Saturday, January 11, 2020 John Graham Guest Contributors

Leasehold life is very pleased to welcome new guest contributor Jon Graham, founder of Dwell, an estate agent in Leeds. Here, Jon focuses on the rights of HMO tenants and where to go when those rights are being violated.

Houses in Multiple Occupation (HMOs) are becoming a very popular property investment model for landlords. Rather than renting out an entire home to one household, usually a family, HMO landlords rent out individual rooms to individual parties.

The HMO model is generally more ...

Saturday, January 11, 2020 Laura Severn Guest Contributors

This article was contributed by Laura Severn, a former Legal Executive and Operations Director and Head of Client Care at award-winning Brady Solicitors. Laura is now Director at LMP Law.

In this article, Laura provides a succinct overview of the importance of Directors and Officers Liability insurance when leaseholders take on the role of RMC Directors.

Directorship of a company brings with it a number of demands and responsibilities and, as a director of a Residential Management Company, i...

Saturday, January 11, 2020 James Cooke Guest Contributors

James Cooke MA, is Director of Your Home Property Management and for this article he looks at the inherent conflict that arises over the need for health and safety versus the desire for aesthetics like landscaped gardens.

The art of Property Management is all about balance and the best property managers are skilled in negotiating resolutions between these competing needs, often against limited resources.


Leaseholders want to see funds pent on those initiatives that look great, an...

Saturday, January 11, 2020 Mark Chick Guest Contributors

With the current press interest surrounding the issues of ground rent, Leasehold Life is very pleased to publish this timely article from Mark Chick, property expert, specialist leasehold solicitor and a Partner at Bishop & Sewell LLP. Mark is also a Director of the Association of Leasehold Enfranchisement Practitioners (ALEP).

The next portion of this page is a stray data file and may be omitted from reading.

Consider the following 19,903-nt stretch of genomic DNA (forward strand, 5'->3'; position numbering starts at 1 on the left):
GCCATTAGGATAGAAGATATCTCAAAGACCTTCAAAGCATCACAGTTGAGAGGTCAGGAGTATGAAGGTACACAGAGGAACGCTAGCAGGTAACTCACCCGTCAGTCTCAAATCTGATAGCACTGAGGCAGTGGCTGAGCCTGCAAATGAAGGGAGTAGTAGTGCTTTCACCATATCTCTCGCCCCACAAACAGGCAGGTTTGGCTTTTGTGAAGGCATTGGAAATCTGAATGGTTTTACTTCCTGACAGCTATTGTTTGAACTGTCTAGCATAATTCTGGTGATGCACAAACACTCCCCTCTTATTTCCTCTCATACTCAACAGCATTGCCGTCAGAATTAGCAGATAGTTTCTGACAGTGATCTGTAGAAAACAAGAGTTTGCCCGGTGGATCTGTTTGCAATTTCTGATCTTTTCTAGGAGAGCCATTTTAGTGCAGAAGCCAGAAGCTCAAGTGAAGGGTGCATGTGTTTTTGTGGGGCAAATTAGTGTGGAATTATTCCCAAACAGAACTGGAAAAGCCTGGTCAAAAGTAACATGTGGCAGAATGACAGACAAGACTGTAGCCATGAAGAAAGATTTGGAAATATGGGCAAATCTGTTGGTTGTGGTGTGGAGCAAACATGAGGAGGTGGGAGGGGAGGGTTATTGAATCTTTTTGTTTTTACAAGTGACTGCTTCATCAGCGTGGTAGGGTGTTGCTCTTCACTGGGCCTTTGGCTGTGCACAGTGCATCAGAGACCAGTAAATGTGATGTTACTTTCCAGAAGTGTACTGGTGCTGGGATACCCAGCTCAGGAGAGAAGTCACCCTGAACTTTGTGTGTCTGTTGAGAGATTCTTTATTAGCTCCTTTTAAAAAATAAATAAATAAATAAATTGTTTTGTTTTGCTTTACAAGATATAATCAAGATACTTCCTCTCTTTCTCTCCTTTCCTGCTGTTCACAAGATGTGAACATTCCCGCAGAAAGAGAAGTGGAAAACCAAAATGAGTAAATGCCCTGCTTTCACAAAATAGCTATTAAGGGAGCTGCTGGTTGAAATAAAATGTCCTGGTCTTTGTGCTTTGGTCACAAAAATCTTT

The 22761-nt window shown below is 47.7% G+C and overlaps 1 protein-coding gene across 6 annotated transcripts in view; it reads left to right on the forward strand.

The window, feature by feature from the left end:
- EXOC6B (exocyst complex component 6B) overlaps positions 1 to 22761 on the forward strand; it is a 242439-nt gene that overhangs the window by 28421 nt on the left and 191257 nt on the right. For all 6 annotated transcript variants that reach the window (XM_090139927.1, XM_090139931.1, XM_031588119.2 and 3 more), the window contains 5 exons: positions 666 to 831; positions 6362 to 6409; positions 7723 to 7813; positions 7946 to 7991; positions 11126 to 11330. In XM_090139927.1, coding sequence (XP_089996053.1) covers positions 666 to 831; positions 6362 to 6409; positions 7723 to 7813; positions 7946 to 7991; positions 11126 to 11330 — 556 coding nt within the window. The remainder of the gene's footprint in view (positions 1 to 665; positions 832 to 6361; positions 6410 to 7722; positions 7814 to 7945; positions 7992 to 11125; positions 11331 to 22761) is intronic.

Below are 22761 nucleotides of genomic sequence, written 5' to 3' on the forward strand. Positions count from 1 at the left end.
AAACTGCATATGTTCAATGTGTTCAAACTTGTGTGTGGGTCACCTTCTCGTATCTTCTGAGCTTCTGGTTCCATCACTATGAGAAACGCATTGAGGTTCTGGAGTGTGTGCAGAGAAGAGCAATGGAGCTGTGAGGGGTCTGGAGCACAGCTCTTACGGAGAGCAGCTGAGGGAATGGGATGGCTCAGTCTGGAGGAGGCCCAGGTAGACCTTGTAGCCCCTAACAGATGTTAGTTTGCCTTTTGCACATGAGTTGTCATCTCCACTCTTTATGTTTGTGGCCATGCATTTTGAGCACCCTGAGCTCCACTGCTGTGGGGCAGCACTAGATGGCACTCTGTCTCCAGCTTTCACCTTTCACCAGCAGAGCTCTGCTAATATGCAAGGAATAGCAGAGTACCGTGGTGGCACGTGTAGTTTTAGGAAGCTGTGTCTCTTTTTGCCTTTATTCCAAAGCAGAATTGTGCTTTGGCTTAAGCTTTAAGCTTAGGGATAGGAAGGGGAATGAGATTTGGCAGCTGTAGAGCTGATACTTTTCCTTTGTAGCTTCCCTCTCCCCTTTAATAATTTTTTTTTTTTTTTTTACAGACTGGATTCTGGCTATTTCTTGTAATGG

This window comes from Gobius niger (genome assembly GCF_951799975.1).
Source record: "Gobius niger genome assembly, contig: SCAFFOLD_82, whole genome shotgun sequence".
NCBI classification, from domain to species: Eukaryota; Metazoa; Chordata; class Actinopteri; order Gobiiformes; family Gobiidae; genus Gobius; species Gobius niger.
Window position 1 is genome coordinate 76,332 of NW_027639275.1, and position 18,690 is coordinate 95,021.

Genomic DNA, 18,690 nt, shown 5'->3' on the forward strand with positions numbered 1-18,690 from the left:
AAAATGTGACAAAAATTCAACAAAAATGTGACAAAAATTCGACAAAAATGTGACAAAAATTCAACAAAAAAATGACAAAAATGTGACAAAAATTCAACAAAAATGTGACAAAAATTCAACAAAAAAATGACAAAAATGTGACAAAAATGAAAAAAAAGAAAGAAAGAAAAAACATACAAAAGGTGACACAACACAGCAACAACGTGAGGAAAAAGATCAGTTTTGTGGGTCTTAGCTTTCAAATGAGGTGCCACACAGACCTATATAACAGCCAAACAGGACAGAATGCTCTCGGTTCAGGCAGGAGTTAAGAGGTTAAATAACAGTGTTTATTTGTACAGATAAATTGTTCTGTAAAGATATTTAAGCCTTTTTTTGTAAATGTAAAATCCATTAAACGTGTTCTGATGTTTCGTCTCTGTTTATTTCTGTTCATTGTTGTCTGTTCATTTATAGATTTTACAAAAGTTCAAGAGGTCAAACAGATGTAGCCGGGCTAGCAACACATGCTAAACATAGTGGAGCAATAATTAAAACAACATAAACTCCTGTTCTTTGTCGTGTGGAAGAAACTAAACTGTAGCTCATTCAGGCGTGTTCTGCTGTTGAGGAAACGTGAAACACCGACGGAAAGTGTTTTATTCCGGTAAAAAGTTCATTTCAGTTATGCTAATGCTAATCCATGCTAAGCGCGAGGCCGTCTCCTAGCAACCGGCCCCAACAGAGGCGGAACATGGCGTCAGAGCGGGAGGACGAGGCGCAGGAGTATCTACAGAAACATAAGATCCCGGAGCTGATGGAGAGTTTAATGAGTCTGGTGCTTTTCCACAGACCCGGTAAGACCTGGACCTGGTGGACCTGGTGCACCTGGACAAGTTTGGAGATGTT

Here Mark explains what ground rent is for and why it is so popular with landlords.

Put very simply a ground rent is a sum of money payable under a lease t...

Saturday, January 11, 2020 James Cooke Guest Contributors

James Cooke MA is Director of Your Home Property Management and in this article he explains how leaseholders living in flats and apartments can effectively change their managing agent. Many leaseholders don’t realise they are in charge and can bring in new management and too many assume the management comes with the block.

Getting rid of poor property management companies is not easy. If it were you wouldn’t be reading this. And I wouldn’t be writing it! Before we get to the action plan we n...

Saturday, January 11, 2020 James Cooke Guest Contributors

James Cooke MA is Director of Your Home Property Management and in this article he offers five different investment strategies for leaseholders looking to add value to their flat – without selling.

Over the last year or so we’ve seen more and more of our leaseholder clients choosing to sit tight, not sell, and instead sweat their existing property asset. Before we move on to adding value to your flat, let’s just spend a moment understanding the housing market. I do this not because I want to ...

Saturday, January 11, 2020 Chris Alexander Guest Contributors

Chris Alexander is a property litigation solicitor at SA Law LLP who also writes the Leasehold Lawyer Blog giving commentary on issues in the world of residential landlord and tenant law.

‘Are these service charges mine?’ is an age-old question that comes up regularly in the months after leasehold purchase, and when managing agents/landlord’s chase arrears, complete the annual service charge accounts and issue deficit invoices.

The answer to this depends on whether the lease is an ‘old’ leas...

Monday, January 20, 2020 Sharon Crossland AIRPM Wellington Mansions: Leaseholder Landlords

Many flats are purchased with the aim of subletting and most leases will allow it with  the consent of the freeholder. Importantly, under s.19(1)(a) of the Landlord and Tenant Act 1927, the freeholder cannot unreasonably withhold it. This is reinforced by the fact that even if there is no mention of reasonableness in the covenant it is nevertheless implied by statute. Again, the landlord cannot unreasonably refuse consent making this a qualified covenant.

The freeholder is also under a duty...